Recent literature has noted the lack of attention given to adult literacy (Ortlieb & Young, 2016), particularly with respect to digital learning among adults (Jacobs, Castek, Pizzolato, Reder, & Pendell, 2014). Although access to technology has increased, digital divides still persist (Perrin & Duggan, 2015). Specifically, digital divides are most prevalent among adults who are older, are racially and ethnically diverse, reside in rural communities, and have lower levels of income and educational attainment. The manifestation of new technologies has also engendered a digital divide of literacy and skills among adults (Antonio & Tuffley, 2015; Jesnek, 2012; Pendell, Withers, Castek, & Reder, 2013; Radovanović, Hogan, & Lalić, 2015). Reder (2015) asserted that these digital inequities have a negative impact on achieving the four sequential stages of digital inclusion:
1. Digital access: Access to digital tools
2. Digital taste: Preferences for and choices with digital tools
3. Digital readiness: Basic knowledge of and skills in digital tools
4. Digital literacy: Systematic application of and proficiency with digital tools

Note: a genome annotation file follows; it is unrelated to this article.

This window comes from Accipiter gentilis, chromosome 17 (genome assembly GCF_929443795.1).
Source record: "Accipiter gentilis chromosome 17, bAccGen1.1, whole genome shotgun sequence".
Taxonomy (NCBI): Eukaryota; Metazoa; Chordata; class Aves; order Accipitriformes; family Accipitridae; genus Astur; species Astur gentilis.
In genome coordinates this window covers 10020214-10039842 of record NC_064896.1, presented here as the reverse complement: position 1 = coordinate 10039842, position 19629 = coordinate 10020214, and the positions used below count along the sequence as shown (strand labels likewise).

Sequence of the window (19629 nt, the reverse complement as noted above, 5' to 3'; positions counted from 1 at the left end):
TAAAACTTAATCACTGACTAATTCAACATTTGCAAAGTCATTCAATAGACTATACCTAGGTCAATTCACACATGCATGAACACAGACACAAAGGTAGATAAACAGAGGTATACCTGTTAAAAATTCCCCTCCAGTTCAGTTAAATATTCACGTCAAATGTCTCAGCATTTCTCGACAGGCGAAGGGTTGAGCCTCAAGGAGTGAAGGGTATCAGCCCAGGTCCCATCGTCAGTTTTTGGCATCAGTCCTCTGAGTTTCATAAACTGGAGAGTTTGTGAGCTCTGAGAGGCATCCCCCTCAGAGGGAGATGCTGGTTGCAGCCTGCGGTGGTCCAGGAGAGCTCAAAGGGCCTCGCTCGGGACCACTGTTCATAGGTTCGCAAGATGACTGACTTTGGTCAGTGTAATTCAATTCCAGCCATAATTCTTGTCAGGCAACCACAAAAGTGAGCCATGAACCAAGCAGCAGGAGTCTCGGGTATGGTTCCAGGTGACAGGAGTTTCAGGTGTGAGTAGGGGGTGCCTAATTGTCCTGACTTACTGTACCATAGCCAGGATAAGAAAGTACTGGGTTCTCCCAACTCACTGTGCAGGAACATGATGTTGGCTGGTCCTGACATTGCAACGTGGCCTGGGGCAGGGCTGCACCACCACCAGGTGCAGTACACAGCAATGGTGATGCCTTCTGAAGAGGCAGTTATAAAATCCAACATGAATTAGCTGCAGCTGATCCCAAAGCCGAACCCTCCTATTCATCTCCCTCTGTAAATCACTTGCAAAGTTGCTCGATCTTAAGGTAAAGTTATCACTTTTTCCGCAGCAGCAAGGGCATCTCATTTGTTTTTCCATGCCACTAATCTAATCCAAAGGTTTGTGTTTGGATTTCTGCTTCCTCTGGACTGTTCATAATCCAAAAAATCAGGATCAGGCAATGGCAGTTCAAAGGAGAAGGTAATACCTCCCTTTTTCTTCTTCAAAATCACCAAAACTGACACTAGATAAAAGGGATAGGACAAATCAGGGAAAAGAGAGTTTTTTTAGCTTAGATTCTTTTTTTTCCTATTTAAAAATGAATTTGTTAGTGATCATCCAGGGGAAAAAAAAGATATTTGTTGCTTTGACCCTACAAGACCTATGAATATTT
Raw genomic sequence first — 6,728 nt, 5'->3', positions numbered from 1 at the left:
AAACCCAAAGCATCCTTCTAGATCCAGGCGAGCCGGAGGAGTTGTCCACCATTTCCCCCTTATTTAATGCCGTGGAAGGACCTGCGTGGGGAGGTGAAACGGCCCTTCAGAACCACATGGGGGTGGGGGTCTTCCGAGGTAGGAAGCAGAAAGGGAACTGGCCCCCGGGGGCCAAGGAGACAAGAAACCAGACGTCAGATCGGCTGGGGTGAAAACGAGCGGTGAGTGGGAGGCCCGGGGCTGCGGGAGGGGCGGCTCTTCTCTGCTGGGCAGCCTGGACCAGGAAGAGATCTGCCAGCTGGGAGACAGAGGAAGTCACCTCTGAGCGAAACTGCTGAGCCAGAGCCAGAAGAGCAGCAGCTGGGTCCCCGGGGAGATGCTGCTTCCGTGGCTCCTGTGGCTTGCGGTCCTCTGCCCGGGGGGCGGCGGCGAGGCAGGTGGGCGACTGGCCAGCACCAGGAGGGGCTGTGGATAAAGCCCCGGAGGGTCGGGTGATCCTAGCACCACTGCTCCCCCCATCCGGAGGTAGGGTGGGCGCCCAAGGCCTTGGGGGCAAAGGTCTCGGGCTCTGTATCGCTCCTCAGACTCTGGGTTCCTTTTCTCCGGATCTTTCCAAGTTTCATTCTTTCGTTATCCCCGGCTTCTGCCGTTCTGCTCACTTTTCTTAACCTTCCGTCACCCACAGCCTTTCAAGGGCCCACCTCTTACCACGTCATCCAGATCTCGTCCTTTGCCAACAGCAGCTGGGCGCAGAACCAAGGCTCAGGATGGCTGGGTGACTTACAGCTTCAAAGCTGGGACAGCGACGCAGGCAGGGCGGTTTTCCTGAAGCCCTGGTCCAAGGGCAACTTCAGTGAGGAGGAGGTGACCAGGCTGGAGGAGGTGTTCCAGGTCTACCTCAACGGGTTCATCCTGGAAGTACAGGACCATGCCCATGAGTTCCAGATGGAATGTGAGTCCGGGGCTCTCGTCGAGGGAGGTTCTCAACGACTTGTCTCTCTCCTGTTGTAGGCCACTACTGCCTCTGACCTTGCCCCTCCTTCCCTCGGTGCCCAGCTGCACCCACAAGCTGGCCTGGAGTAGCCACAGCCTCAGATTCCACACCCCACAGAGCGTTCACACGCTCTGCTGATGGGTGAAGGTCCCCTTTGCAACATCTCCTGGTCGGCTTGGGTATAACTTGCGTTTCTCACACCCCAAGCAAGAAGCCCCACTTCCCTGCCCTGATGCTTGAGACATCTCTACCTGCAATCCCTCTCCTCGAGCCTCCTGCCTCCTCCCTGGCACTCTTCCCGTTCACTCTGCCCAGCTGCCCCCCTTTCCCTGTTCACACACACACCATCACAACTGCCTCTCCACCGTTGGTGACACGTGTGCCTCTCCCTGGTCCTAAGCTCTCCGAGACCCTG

Although the majority of adults have reached the final stage of digital inclusion, Reder noted that many possess weak digital literacy skills. Despite these growing concerns, digital technologies have substantially impacted learning environments. Presently, adult educators incorporate varying levels and types of digital technologies into traditional, blended, and online learning environments. Consequently, adult learners must be competent individuals who have reached the final stage of digital inclusion (Reder, 2015) and possess proficiency with digital literacy skills (Eshet, 2012; Eshet-Alkalai, 2004). In an effort to better understand effective ways to support digital literacy and learning among adults, I recently experimented with blogs to facilitate a collaborative learning experience in an online graduate course. The central purpose of this study was to investigate the perceptions of adult learners regarding blogs as a tool for learning. In this article, I share findings from this study that provide adult educators with preliminary insights related to this underdeveloped area of research. Findings highlight the significance of technology acceptance and the inclusion of collaborative learning experiences to promote digitally inclusive learning environments among adult learners.